Tuesday, March 15, 2011

Other People's Opinions, Ch 2.

Mr. Sponsorpants has  posted  on this topic today, and for me, this is always an excellent subject to revisit. I've become much more able to withstand other people's opinions, but there are some instances in which they will make me stumble. If I'm in HALT, or sick, or emotionally fragile, I may be caught up in the net of what someone else decides I should be doing.

Twice yesterday, in conversation, the person was advocating that "I take something" for this flu. I haven't taken something for a cold or the flu in many years, not since I discovered that I am allergic to most of the binders, artificial flavourings and colours, and preservatives commonly used in prepared foods and what my grandpa used to call "drugstore potions." They affect me in various unpleasant ways.

Some folks, when I say, "I have too many allergies, I don't take those things." will hear me, and stop advising me to use them. Others will barrel right on over me, telling me about how they find this stuff helps them to sleep/eat/breathe/feel better, and I'd recover much faster if I'd just take their advice.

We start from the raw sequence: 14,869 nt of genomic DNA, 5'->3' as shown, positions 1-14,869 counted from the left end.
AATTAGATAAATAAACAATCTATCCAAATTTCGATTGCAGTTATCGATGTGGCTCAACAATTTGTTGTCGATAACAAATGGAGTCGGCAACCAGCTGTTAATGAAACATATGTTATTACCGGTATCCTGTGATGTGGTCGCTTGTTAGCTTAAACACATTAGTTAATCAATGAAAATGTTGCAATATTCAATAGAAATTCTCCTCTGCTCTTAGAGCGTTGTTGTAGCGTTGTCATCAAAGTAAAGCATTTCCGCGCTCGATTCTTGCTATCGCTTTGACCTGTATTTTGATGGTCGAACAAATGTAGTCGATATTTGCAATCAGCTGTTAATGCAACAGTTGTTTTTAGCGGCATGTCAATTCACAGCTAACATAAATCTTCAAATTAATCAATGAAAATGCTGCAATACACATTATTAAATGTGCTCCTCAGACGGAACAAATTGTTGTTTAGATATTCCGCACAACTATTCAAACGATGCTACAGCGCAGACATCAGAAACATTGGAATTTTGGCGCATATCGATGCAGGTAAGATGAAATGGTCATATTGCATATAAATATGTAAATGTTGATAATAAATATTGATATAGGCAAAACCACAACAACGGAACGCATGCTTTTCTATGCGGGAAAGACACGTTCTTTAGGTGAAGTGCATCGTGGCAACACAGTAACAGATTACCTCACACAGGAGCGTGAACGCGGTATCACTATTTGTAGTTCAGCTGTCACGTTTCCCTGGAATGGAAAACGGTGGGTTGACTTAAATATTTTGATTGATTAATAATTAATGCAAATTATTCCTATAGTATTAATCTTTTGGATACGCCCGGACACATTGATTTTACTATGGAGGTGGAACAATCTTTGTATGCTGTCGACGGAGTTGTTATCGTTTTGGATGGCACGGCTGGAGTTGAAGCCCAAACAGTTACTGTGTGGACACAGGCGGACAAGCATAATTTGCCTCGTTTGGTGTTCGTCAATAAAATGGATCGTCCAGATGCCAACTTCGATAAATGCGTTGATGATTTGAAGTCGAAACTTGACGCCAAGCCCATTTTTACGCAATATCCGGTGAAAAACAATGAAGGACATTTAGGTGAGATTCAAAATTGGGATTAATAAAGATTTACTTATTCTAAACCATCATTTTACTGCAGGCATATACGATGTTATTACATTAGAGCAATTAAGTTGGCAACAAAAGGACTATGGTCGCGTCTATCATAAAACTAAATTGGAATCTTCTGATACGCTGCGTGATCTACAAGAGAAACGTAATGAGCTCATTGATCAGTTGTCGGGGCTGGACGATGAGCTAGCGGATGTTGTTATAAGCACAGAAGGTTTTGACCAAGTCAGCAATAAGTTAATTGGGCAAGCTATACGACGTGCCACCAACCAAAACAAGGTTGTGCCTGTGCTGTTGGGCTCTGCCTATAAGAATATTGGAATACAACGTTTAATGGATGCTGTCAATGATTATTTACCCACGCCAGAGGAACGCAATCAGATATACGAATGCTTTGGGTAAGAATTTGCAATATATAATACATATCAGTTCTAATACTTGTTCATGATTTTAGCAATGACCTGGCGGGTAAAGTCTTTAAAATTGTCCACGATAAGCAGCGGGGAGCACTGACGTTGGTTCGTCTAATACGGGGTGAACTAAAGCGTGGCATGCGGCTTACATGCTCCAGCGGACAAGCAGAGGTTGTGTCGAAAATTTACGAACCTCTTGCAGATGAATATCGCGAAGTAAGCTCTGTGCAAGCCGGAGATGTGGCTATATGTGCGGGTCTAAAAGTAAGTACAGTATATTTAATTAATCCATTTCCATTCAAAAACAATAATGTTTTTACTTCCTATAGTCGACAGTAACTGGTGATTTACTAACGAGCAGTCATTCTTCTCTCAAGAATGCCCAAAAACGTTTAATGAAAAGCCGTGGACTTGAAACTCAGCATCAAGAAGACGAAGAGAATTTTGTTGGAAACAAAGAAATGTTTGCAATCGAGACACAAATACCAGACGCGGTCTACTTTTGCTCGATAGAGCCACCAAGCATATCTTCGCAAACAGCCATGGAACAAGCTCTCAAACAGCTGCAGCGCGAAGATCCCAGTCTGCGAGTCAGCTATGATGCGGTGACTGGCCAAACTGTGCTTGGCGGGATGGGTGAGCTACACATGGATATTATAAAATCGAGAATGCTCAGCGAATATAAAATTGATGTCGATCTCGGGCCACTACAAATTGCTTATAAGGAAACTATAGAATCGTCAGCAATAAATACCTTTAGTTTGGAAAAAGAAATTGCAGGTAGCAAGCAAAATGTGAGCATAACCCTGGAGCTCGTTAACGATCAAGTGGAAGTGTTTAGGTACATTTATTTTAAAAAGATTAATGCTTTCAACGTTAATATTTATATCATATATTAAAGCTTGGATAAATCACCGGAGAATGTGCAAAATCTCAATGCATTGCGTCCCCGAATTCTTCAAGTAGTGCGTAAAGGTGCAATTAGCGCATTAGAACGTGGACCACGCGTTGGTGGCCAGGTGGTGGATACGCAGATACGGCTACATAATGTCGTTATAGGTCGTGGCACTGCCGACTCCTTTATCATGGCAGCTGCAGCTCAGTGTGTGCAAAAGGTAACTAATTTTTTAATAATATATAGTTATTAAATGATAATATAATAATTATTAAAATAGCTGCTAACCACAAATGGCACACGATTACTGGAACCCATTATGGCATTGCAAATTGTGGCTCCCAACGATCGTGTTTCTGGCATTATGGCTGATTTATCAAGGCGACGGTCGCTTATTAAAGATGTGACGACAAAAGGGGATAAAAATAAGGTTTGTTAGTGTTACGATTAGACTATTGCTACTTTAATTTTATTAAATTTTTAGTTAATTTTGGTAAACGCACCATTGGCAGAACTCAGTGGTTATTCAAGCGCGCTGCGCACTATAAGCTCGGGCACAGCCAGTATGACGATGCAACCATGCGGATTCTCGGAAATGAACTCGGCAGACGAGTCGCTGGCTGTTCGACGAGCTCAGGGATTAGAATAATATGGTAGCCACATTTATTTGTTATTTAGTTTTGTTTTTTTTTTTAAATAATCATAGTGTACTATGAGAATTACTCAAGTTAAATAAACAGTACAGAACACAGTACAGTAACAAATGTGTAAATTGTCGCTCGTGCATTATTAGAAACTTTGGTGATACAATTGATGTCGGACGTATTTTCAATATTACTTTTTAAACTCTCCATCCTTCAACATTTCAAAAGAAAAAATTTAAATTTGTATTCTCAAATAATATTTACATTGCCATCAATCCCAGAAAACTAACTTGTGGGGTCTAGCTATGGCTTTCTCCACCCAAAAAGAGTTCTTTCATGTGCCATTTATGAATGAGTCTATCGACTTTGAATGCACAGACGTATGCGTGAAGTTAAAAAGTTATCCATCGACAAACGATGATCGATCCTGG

A friend who was present during the second of these pressuring conversations, stood grinning at me as I attempted to politely withstand increasingly strong urging to rush over to the drugstore and buy this wonderful stuff which would cure me in a nanosecond, then turning to the person doing all the pressuring, asked, "Geez, Wilma, you own stock in the company, or what? Sales down, are they? Lost some points on the stock exchange?"

This, said with great affection, made Wilma stop talking, think for a moment, and start to laugh. She put her arm around my shoulders, and said, "Now you just go home and ignore everything I just said." 

"That," I said dryly, "is advice I will take."

She fluttered her eyelashes at me, and made a face. We had a few moments conversation about how the desire to control manifests itself in so many sneaky ways - Wilma has kids, grandkids and greatgrandkids, she's been mothering for a very long time, and she can slip into that mode without realising it. She was laughing over the way that resistance, whether in the form of refusal to follow her suggestions, or lack of enthusiasm, can cause her to ramp up her efforts to convince.

I've learned that when I get a certain rising feeling of irritation, because the other person isn't listening, or agreeing, that's my cue to back off, and be quiet. Let go. Say it once, and then stop. (Very difficult for those of us who love to talk.)
I don't have to be right. It's not my place to tell someone else how to behave, whether they are dealing with alcoholism, or the flu. I can offer what works for me, but I don't have the right to force my opinions on anyone. When I say it once, and then stop, I am respecting their boundaries, and their ability to live their lives as they see fit. I pray to be aware of this, and to practise it in all my affairs.

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